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You Are Not Alone: Combating Suicide 101
Do you know of a loved one who has considered harming themselves or has taken their own life? Every year, one million people die from a public health problem that is one hundred percent preventable. Thousands of others struggle with the thoughts of suicide and the aftermath of losing a loved one to suicide. The question we need to ask ourselves is what are we doing for others who are living with suicidal depression? What can we do to either help ourselves or others come out of suicidal thoughts? The good news is that you are not in it alone and there are numerous people and resources to help those struggling with suicide.
Signs of Suicide
The first step to helping anyone overcome suicide is to be able to quick spot the red flags. The most obvious signs are when the individual talks about killing or harming themselves, and general discussing feelings of constant hopelessness. Seeking access to harmful weapons or substances is another obvious sign. People who have pre-existing mental health illnesses such as clinical depression, schizophrenia, and substance abuse related issues are at a greater risk of committing suicide.
As for more subtle signs, the individual may bring up feeling such as there is no hope for the future, self-hatred, and overall social withdrawal. People with suicidal depression often struggle with feelings of emptiness, guilt, anxiety, and shame. They will often start giving away important possessions and saying goodbye to friends and family. It is important to realize that the signs of suicide can range from subtle to extreme, which makes it important to listen to loved ones, even to issues that may seem minor at the time.
If you are reading this article and are struggling with suicidal depression, here are a few things that can be done from the Akram Vignan (Step-less, spiritual science) way of life. First and foremost, it is important to recognize that every living being on this planet is sacred and was placed on this earth to serve a purpose. Often times, when people are considering suicide, they feel as if they have nothing to offer to the world and that the world would be a better place without them. This simply is not the truth. Recently, I learned about a phenomenon called the butterfly effect. It is this idea that if a butterfly flaps its wings hard enough, it can cause a series of events that ends up resulting in a hurricane on the other side of the world. Similarly, you cannot judge what positive impacts your actions today, not matter how big or small, will affect another human being. Choosing the option of life gives you the ability to continue contributing to the world the unique perspective and skills that you possess which no one else in the world has.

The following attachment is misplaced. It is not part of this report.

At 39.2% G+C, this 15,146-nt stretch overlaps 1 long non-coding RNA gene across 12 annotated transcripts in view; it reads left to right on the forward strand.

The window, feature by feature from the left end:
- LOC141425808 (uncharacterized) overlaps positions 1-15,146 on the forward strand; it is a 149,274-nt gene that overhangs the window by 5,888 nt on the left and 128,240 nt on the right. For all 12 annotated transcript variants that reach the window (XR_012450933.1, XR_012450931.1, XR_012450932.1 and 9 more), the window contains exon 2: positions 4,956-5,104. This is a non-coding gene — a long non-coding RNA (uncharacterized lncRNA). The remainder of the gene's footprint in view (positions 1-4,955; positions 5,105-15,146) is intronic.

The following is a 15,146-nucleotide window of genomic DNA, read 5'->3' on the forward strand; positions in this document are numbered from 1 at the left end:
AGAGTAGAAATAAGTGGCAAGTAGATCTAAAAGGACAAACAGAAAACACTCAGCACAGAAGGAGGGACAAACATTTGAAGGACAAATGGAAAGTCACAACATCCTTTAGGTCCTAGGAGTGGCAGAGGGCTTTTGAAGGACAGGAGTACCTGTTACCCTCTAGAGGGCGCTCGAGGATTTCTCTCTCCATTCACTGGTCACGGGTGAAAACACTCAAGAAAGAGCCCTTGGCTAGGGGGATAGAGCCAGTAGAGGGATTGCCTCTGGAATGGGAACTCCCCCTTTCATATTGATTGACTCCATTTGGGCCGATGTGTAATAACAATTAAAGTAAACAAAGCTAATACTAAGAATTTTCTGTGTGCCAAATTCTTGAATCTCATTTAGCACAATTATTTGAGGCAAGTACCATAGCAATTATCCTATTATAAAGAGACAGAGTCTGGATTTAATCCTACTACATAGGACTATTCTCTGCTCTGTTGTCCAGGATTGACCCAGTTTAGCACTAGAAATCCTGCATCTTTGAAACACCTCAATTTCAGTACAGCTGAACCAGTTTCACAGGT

Another important idea to keep in mind is that regardless of the suffering you are feeling now and regardless of the adversities life throws your way, they are all temporary and relative. Each event, each experience, in life comes with an expiration date. Some pains last as short as a few seconds and some last for months, but all come to an end. Param Pujya Dadashri on dadabhagwan.org, would explain that life switches between happiness and unhappiness. Obstacles and unhappiness come and go in life to make each person stronger.
Helping Others Cope
One of the most important actions people can take to help a loved one struggling with suicide is to be proactive. Do not ignore the early signs or wait for that person to reach out to you for help. From personal experience, I used to talk to a friend dealing with suicidal depression. I would always tell her please let me know if you need anything, I am only a call away. However, it is much better to call that person yourself and visit that person as much as possible. I saw positive results in my friend’s behavior and she slowly came out of suicidal depression. Another beneficial action is to help that person find an activity they are passionate about and do it with them. Anything to help relieve stress and to make the person aware that they are not alone should be done. Remind that individual the two points mentioned earlier in the article: one that they are a valued member of society, and two that any pain and obstacle they experience in life is temporary. It is also crucial to remind your loved one that you, as well as others, will be there to help and guide them through whatever life throws their way, the good and the bad. The best mode of action is to constantly keep reassuring the person struggling with suicidal depression that they are not alone and are loved.